This year, Bangladesh marks the Golden Jubilee of its independence. The whole nation is celebrating this milestone with joy and pride. In 1971, Bangladesh emerged like a phoenix from the ashes of destruction after a nine-month Liberation War. At its birth, doubts were expressed by some about the future of the new country and yes, there have been some turns and twists in its development trajectory. But today, as it is being heralded by many as a development miracle, we have every reason to celebrate.

Over the years, Bangladesh has made tremendous progress on the fronts of economic and human development. It has enjoyed an annual average GDP growth rate of nearly six percent since 1991, resulting in an economy of USD 330 billion in 2019 from a USD 35 billion economy in the mid-1990s. Over the same period, per capita income has increased from USD 300 to about USD 2,064—a seven-fold increase. The incidence of poverty, as measured by the headcount ratio based on a national poverty line, has declined from 58 percent in 1990 to nearly 21 percent in 2019. More than 24 million people were thus lifted out of poverty.

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Today, Bangladesh is in the medium human development category, and in 2015, it moved to the “lower-middle-income” country category from the “low-income” category. It is moving towards official LDC graduation in 2024 and looks forward to achieving “developed country” status by 2041. Having achieved most of the targets of the Millennium Development Goals for the year 2015, Bangladesh is now working hard to achieve the Sustainable Development Goals set by the world community.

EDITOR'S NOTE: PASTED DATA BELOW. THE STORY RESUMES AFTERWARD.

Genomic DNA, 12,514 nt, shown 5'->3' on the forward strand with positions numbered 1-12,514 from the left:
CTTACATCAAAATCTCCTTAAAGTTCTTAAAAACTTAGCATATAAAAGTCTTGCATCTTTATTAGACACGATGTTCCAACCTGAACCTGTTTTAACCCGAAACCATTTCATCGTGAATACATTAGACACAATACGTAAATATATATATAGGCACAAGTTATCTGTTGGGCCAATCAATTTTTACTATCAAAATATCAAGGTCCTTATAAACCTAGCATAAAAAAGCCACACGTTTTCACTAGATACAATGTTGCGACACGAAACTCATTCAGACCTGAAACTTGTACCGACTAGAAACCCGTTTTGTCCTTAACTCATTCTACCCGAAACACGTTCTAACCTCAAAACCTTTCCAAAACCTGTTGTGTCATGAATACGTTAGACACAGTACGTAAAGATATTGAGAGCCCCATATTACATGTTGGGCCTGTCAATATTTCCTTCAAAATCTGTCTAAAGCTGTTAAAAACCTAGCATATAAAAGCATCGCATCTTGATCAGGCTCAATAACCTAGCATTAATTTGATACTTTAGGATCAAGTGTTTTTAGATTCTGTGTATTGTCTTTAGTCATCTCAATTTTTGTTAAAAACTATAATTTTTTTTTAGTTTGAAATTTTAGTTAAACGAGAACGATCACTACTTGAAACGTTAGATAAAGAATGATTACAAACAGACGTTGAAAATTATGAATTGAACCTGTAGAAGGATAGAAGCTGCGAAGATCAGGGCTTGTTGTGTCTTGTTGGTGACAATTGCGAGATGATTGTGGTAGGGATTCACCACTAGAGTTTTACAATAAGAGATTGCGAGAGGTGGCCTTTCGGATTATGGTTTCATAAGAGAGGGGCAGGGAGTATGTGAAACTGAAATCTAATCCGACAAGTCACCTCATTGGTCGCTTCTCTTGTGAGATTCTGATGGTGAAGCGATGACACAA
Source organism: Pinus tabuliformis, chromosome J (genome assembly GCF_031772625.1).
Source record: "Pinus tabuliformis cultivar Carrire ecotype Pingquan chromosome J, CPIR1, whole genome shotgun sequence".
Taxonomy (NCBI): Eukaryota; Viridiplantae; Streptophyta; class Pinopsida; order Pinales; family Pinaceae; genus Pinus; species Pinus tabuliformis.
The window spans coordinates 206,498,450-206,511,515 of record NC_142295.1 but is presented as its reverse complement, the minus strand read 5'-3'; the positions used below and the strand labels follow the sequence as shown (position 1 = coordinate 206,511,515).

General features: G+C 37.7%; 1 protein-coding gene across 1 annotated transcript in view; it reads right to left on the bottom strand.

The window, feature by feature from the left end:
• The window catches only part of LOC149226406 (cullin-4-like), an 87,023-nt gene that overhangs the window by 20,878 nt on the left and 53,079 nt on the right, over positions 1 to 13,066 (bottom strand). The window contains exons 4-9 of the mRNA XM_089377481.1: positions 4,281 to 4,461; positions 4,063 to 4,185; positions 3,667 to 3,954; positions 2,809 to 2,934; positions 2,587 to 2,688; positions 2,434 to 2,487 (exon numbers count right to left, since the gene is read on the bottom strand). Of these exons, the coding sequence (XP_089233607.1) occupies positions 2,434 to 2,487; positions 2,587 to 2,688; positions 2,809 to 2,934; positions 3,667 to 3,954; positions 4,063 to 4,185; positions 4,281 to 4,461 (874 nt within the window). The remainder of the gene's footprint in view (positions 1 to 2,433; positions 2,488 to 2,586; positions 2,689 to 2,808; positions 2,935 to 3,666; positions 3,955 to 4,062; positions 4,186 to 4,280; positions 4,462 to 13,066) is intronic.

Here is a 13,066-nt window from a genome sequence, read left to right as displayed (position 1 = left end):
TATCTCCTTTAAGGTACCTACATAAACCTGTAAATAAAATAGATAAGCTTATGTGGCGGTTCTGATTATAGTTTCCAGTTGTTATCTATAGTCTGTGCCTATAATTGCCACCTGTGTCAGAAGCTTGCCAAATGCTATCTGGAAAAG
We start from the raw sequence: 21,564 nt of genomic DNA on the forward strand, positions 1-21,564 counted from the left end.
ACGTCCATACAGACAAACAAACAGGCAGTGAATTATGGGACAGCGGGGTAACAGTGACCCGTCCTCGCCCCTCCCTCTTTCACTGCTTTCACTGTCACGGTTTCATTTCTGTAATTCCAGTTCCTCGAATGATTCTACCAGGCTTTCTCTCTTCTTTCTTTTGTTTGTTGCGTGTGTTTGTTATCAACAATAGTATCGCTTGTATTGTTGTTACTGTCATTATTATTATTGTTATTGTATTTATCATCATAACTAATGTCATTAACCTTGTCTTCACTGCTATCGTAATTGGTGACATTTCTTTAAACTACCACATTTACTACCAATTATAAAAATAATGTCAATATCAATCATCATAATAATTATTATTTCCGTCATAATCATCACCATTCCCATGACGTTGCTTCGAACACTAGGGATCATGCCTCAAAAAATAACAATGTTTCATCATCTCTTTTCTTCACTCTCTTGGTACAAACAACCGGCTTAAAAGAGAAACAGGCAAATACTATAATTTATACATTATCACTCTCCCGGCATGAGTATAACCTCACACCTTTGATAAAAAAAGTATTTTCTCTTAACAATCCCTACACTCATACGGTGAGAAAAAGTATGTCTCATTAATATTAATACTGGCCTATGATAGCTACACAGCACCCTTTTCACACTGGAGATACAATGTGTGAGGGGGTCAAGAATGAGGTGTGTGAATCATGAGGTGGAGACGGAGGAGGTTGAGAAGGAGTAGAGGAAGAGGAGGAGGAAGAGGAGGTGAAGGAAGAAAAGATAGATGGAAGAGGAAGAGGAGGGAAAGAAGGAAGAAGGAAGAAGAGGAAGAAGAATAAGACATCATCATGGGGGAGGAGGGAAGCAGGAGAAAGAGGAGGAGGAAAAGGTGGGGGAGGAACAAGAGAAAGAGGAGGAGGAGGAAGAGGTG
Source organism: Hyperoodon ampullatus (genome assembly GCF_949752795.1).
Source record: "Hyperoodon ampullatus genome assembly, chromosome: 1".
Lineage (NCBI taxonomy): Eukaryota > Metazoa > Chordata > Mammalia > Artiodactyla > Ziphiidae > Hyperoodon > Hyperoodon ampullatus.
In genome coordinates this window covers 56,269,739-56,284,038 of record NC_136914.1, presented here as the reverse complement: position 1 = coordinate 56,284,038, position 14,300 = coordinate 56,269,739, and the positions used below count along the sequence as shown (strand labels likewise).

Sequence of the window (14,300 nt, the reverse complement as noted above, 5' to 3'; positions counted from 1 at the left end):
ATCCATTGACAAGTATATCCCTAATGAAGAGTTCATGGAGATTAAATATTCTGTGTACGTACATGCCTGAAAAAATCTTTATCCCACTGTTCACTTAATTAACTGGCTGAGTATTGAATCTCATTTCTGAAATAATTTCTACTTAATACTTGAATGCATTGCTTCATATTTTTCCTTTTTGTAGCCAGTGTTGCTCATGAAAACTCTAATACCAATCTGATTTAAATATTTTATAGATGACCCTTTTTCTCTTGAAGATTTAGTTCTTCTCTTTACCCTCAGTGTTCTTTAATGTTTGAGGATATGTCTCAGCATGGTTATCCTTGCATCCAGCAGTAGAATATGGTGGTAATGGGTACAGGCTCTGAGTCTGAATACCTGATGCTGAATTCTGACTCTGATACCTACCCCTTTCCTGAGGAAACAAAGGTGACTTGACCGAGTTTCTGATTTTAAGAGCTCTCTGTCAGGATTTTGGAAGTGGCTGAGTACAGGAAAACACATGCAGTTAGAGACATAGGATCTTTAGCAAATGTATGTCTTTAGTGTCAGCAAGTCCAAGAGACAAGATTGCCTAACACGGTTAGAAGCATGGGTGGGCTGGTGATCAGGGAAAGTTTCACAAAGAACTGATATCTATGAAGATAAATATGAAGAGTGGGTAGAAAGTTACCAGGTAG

From 1990 to 2019, Bangladesh’s Human Development Index (HDI) value improved from 0.394 to 0.632—a nearly three-fifth increase. Thus, even with a lower GDP per capita (in 2017), compared to countries like India and Pakistan, Bangladesh achieved a life expectancy at birth of nearly 73 years, compared to nearly 70 years in India and 67 years in Pakistan. In 2019, the under-five mortality rate in per 1,000 live births was 31 in Bangladesh, 34 in India and 67 in Pakistan respectively. The overall Gross Domestic Income score for Bangladesh in 2019 was 0.904, higher than those of India (0.820) and Pakistan (0.745).

During the last three decades (1990-2019), Bangladesh reduced its infant mortality rate from nearly 100 per 1,000 live births to just 21 per 1,000 live births, and the maternal mortality rate dropped to 165 from 594 deaths per 100,000 live births. The prevalence of stunting in children declined from 55 percent to 28 percent, and the incidence of underweight children was reduced from 56 percent to 22.8 percent. In education, the adult literacy rate in the country improved to 74 percent in 2018 from just 35 percent in 1990. Between 1990 and 2019, the net primary enrolment has risen from 75 percent to 97 percent, and secondary enrolment is up from less than 20 percent to 66 percent. One remarkable progress has been in female secondary education enrolment and in that indicator, Bangladesh has done better than India and Pakistan. One of the major achievements in education is reducing the dropout rates from around 50 percent in 2005 to below 18 percent in 2019.